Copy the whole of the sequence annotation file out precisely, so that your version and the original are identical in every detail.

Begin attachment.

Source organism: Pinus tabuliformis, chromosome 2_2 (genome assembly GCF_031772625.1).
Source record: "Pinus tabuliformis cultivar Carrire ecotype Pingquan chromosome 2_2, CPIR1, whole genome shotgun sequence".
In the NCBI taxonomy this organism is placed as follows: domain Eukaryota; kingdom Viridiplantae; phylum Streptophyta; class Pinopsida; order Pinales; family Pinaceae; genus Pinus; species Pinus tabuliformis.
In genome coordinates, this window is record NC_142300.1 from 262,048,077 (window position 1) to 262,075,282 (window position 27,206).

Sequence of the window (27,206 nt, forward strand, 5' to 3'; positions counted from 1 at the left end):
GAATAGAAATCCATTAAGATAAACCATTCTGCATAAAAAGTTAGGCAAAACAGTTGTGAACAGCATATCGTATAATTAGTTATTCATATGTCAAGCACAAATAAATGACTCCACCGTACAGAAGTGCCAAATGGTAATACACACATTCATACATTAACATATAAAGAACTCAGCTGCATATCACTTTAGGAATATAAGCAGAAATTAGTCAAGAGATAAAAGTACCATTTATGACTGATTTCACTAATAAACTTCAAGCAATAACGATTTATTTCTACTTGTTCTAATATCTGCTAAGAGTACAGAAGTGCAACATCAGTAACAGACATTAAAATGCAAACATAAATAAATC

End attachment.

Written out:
Source organism: Pinus tabuliformis, chromosome 2_2 (genome assembly GCF_031772625.1).
Source record: "Pinus tabuliformis cultivar Carrire ecotype Pingquan chromosome 2_2, CPIR1, whole genome shotgun sequence".
In the NCBI taxonomy this organism is placed as follows: domain Eukaryota; kingdom Viridiplantae; phylum Streptophyta; class Pinopsida; order Pinales; family Pinaceae; genus Pinus; species Pinus tabuliformis.
In genome coordinates, this window is record NC_142300.1 from 262,048,077 (window position 1) to 262,075,282 (window position 27,206).

Sequence of the window (27,206 nt, forward strand, 5' to 3'; positions counted from 1 at the left end):
GAATAGAAATCCATTAAGATAAACCATTCTGCATAAAAAGTTAGGCAAAACAGTTGTGAACAGCATATCGTATAATTAGTTATTCATATGTCAAGCACAAATAAATGACTCCACCGTACAGAAGTGCCAAATGGTAATACACACATTCATACATTAACATATAAAGAACTCAGCTGCATATCACTTTAGGAATATAAGCAGAAATTAGTCAAGAGATAAAAGTACCATTTATGACTGATTTCACTAATAAACTTCAAGCAATAACGATTTATTTCTACTTGTTCTAATATCTGCTAAGAGTACAGAAGTGCAACATCAGTAACAGACATTAAAATGCAAACATAAATAAATC